AHMA calls on the Province to honour UNDRIP by empowering Indigenous Housing Providers to deliver Indigenous Housing projects and decolonize the development process
Squamish Nation Territory/West Vancouver (February 20, 2020) The British Columbian Provincial Budget that was announced on Tuesday February 18, 2020 raised some concerns to all Indigenous Housing Providers in British Columbia. The budget’s zero increase in investments in Indigenous housing paired with BC Housing’s new service plan that puts boundaries on their cooperation with AHMA, can only worsen the Urban and Rural Indigenous housing crisis.
After analyzing the delivery of the 2019 budget, the slowest area of progress for housing has been building housing for Indigenous Peoples. If the Province is truly committed to implementing the United Nations Declaration on the Rights of Indigenous Peoples (UNDRIP), they must supply adequate funding, resources for the Indigenous communities and Indigenous housing providers to be self-determined, sustainable and be able to raise the housing standards. “We need more funding and research grants to close the housing and health gap for our community in core housing need which isn’t noted in the budget. This includes our elders, youth aging out of care, women fleeing violence and low-income families. Research grants would allow for the Indigenous community to get the data and planning tools needed to develop more housing and programming. In regard to the slow progress, the development process needs to be decolonized, we need to be mindful and respectful that our diverse communities operate differently“ said Sarah Silva, Manager of Operations, AHMA.
Additionally, the Province needs to engage with the Indigenous communities and AHMA members, who consist of one third of all Indigenous Housing providers in Canada when creating housing programs in British Columbia. “The province should capitalize on their partnership with AHMA, with over 25 years grassroots experience plus, our providers average nearly 50 years in the whole spectrum of housing, we are ideally placed to take a lead in working with Indigenous leaders and BC Housing to get these projects fast tracked. The province needs to empower AHMA to play that role. Indigenous housing related issues require Indigenous solutions” said Margaret Pfoh, CEO of AHMA.
AHMA does acknowledge and raise our hands to the past efforts made by the Provincial Government. In 2018 AHMA, in partnership with the Provincial Government made history by announcing the Building BC: Indigenous Housing Fund (IHF). Dedicating $550 million toward 1,750 homes over a decade. It marked the first time a province in Canada had ever provided funding for Indigenous housing both on and off reserve. However, with no increase in funding for the previously announced IHF 10-year plan, the capital and operating cost related to the approved projects are rapidly increasing. By the time construction starts, the previously forecasted and approved costs are no longer valid and require a funding boost.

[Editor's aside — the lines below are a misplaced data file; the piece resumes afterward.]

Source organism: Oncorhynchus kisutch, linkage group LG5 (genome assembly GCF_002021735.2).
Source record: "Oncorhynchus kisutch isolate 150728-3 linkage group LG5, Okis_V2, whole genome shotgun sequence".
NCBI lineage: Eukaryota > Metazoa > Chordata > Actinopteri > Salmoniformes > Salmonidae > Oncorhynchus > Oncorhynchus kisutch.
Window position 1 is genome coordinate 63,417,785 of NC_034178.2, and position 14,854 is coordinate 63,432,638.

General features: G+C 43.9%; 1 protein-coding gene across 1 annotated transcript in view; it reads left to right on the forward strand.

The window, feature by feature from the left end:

Furthermore, there is the growing issue regarding the exploding property insurance rates that threaten the sustainability of the whole social housing sector especially the new projects that don’t receive government operating subsidy. AHMA is extremely concerned that 2020 Budget did not touch on these topics and urges our provincial government to intervene.
We are committed to help our Provincial Minister and BC Housing meet their mandates but in order to truly honour Bill 41- BC’s New UNDRIP Legislation, the Provincial government must recognize Indigenous peoples’ right to housing as enshrined in the UNDRIP. Without proper funding and acknowledgement within the Provincial Budget towards Indigenous Housing the provincial government is failing to uphold and truly honour Bill 41. Only through meaningful inclusion and engagement with AHMA and our 41 members can the social, economic, and Indigenous rights of urban and rural Indigenous peoples be claimed and protected in relation to housing adequacy and Indigenous self-determination rights per UNDRIP.
- The Building BC: Indigenous Housing Fund is an investment of $550 million over the next 10 years to build and operate 1,750 new units of social housing both on- and off-reserve. AHMA is developing the housing in partnership with BC Housing, Indigenous housing societies and First Nations. In addition, Indigenous organizations and First Nations can access provincial support under all the new housing funds announced as part of Building BC.
- AHMA urges the province to honour UNDRIP in its full capacity as our organization maintains a strong relationship with the UN Special Rapporteur on right to adequate housing, Leilani Farha. Margaret Pfoh, AHMA CEO, attended a strategic meeting between leaders from Indigenous communities across Canada, urban Indigenous housing and homelessness service providers, and the United Nations Special Rapporteur on the right to adequate housing, Leilani Farha (the Rapporteur). Following the release of the Rapporteur’s latest report – on the Right to Housing of Indigenous Peoples – to the United Nations General Assembly, the Rapporteur called this meeting to discuss the following:
- The housing conditions of urban Indigenous people in Canada
- The right to adequate housing for urban Indigenous people
- The need for a national urban Indigenous housing strategy
The result of that strategic meeting was a joint statement in the sincere hope that urban Indigenous housing conditions and homelessness are prioritized in the federal government’s implementation of the National Housing Strategy, as a matter of human
rights and consistent with the UN Declaration of the Rights of Indigenous Peoples. Read full statement here: https://bit.ly/3bQRJZo
For further information, or to schedule an interview, please contact:
Laurie Brownrigg Media & Communications